By February 2020, we had our full team of organisers and about half of our agenda all arranged. By March we didn’t know what to do, delay or virtualise? The debate went back and forth for several weeks as we all got to grips with the true meaning of lockdown. When we chose to virtualise, suddenly we had to relearn all we knew about organising events. Both CHAP and SCI started running other events and building up their experience. With this experience came sound advice on what makes a good event: Don’t let it drag; Keep everything snappy; Make sure that your speakers are the very best; Firm and direct chairing. We created a whole new agenda, based around these ideas.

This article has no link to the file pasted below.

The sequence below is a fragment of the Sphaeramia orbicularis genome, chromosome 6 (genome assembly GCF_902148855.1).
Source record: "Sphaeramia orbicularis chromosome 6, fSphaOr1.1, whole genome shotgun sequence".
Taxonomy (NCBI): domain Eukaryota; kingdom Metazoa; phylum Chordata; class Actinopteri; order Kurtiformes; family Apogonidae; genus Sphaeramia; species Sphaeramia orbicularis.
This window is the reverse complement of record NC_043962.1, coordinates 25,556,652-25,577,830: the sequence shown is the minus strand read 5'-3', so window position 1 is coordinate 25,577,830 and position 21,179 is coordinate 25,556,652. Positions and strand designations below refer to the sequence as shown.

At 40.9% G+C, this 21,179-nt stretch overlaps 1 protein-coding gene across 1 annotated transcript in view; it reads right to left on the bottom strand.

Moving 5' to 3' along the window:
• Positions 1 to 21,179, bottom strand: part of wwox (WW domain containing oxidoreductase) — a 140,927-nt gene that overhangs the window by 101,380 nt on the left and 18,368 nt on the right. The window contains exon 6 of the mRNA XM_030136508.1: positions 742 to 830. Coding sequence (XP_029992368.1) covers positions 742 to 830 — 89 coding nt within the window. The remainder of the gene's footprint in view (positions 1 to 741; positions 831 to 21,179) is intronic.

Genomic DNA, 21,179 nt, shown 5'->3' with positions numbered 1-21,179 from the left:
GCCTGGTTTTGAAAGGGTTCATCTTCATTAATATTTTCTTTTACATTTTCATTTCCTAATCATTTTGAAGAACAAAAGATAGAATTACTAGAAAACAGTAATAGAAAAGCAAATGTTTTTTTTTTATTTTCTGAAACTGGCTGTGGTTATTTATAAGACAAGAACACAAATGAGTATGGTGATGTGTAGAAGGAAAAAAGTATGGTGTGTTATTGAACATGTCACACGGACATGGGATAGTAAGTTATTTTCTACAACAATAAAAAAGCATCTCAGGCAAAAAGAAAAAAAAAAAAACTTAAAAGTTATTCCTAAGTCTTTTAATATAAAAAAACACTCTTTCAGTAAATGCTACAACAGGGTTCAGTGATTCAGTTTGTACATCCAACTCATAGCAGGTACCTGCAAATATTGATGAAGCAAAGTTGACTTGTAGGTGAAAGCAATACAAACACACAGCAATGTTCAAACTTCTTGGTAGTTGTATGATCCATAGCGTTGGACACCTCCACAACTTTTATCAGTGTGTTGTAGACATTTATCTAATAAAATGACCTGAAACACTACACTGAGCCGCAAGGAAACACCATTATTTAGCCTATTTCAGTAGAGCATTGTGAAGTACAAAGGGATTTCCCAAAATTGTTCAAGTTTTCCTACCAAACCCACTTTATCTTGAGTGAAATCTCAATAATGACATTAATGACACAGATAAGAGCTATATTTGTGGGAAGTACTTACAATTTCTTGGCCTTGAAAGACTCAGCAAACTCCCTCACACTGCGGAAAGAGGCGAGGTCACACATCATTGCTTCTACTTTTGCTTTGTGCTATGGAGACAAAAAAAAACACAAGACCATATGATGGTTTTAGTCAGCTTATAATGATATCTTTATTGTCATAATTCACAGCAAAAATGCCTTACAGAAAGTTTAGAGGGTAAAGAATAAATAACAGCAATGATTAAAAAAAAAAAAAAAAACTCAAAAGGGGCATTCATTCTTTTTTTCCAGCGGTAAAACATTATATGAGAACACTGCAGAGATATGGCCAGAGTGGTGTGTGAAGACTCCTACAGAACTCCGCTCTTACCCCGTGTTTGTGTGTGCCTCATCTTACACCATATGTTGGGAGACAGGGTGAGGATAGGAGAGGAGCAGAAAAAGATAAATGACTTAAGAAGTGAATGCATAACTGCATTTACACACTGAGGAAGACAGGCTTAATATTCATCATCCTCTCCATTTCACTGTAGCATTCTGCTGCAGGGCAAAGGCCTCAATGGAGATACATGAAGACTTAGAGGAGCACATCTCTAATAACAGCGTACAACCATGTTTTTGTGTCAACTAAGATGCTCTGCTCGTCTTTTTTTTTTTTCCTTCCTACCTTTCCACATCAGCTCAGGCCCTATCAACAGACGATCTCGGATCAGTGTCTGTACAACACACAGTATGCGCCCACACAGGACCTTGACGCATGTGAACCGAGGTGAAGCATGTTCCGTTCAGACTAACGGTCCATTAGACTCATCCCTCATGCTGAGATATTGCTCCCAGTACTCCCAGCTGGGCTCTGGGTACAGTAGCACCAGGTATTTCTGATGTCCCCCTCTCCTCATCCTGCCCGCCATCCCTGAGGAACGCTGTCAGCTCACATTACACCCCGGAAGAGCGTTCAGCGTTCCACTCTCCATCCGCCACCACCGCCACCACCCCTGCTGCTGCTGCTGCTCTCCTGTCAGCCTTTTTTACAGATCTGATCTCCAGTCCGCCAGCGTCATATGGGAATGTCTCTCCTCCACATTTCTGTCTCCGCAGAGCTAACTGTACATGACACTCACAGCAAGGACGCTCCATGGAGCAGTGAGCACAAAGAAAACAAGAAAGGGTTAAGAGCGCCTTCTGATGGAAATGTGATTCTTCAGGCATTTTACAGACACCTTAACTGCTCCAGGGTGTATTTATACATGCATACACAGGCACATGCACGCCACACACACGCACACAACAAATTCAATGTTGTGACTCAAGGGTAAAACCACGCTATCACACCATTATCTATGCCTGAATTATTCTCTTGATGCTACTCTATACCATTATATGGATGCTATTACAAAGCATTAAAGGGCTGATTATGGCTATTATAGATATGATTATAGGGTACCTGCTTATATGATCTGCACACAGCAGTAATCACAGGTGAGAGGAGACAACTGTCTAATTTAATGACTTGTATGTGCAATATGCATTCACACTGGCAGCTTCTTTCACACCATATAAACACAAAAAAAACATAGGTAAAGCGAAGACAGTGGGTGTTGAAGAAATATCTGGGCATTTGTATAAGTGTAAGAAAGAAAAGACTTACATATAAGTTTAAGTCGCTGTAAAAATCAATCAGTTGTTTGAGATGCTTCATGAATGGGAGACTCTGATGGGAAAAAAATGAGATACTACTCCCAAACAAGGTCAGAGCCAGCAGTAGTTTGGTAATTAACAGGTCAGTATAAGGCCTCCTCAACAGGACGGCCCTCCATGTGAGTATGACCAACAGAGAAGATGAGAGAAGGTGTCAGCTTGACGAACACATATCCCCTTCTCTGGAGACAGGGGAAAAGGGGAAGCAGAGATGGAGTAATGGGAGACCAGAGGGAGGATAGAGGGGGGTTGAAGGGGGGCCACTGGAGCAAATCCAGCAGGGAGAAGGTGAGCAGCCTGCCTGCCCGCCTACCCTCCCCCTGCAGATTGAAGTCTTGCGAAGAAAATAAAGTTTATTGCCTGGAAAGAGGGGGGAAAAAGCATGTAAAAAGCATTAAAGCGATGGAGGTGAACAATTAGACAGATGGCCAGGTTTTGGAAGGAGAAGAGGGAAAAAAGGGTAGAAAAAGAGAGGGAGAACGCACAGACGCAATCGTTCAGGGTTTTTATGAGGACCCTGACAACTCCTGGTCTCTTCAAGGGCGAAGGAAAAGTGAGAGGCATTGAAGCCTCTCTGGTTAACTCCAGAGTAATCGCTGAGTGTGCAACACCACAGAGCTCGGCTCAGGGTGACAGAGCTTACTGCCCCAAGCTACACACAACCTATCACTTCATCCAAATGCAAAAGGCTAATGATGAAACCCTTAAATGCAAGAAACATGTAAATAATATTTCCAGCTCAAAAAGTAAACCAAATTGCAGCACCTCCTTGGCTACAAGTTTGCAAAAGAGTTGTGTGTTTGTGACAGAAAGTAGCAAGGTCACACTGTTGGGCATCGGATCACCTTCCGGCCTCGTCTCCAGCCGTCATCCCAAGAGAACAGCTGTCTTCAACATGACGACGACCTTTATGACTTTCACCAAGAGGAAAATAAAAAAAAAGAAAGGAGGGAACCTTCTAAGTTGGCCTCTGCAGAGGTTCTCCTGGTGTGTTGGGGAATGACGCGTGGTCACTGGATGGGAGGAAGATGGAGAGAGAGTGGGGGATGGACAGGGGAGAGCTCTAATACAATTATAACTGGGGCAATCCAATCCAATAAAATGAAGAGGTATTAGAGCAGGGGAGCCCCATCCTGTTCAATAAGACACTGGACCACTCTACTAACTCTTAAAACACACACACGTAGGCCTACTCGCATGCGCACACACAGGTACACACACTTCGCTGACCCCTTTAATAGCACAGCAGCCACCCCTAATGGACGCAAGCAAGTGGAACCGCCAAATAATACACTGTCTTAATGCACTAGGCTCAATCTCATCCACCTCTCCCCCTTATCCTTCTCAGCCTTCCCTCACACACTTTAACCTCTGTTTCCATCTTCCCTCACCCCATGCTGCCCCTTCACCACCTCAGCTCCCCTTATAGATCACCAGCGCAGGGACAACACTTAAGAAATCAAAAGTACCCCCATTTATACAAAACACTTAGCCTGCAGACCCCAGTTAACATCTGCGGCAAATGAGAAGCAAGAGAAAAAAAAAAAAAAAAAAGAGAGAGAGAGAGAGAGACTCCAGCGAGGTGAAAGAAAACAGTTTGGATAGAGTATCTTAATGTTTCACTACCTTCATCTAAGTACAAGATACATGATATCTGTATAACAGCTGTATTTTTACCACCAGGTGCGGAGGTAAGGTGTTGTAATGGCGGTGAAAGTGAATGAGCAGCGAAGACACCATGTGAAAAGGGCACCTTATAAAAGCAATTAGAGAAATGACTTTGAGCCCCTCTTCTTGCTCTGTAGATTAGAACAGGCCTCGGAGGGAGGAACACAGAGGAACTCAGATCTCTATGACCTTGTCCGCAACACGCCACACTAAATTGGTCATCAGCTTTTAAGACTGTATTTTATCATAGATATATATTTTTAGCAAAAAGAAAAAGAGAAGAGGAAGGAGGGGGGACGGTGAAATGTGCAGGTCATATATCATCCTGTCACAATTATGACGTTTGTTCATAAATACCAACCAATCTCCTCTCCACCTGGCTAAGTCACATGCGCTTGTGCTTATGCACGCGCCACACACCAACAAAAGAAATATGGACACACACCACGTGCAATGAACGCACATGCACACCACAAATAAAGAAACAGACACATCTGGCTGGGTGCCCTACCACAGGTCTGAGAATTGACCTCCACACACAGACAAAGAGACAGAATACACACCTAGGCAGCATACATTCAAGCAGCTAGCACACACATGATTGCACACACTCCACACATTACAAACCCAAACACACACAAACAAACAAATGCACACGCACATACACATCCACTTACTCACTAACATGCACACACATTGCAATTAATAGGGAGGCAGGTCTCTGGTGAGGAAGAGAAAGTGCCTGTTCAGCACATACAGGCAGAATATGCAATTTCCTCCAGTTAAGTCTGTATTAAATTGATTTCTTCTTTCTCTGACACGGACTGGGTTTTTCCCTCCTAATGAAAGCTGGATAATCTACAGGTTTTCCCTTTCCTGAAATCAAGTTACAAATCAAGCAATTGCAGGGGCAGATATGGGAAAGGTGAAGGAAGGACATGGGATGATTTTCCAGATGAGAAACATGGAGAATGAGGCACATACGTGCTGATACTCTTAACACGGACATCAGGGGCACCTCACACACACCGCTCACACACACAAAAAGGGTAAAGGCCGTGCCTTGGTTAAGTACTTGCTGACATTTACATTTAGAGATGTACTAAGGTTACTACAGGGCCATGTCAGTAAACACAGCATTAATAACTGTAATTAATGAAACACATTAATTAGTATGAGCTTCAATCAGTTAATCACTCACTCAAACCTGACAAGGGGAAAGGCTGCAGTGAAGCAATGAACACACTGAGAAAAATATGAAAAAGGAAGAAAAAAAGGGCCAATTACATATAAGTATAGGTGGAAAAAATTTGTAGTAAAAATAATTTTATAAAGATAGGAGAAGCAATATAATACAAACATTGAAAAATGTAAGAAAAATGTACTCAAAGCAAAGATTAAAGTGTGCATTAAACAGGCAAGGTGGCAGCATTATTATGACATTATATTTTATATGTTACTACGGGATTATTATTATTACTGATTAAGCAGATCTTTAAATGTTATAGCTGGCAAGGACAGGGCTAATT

How do you replicate those chance meetings facilitated by face-to-face events?
That still left one problem: how do you reproduce those extra bits that you get in a real conference? Those times in the coffee queue when you happen across your future collaborator? Maybe your future business partner is looking at the same poster as you are? It is a bit like luck, but facilitated.
We resolved this conundrum with four informal parallel sessions. So we still had student posters but in the form of micro-presentations. We engineered discussions between students and senior members of our industry. We tried to recreate a commercial exhibition where you watched as top companies showed off their latest inventions. For those who would love to go on a field trip, we offered virtual guided tours of some of the research facilities operated by CHAP.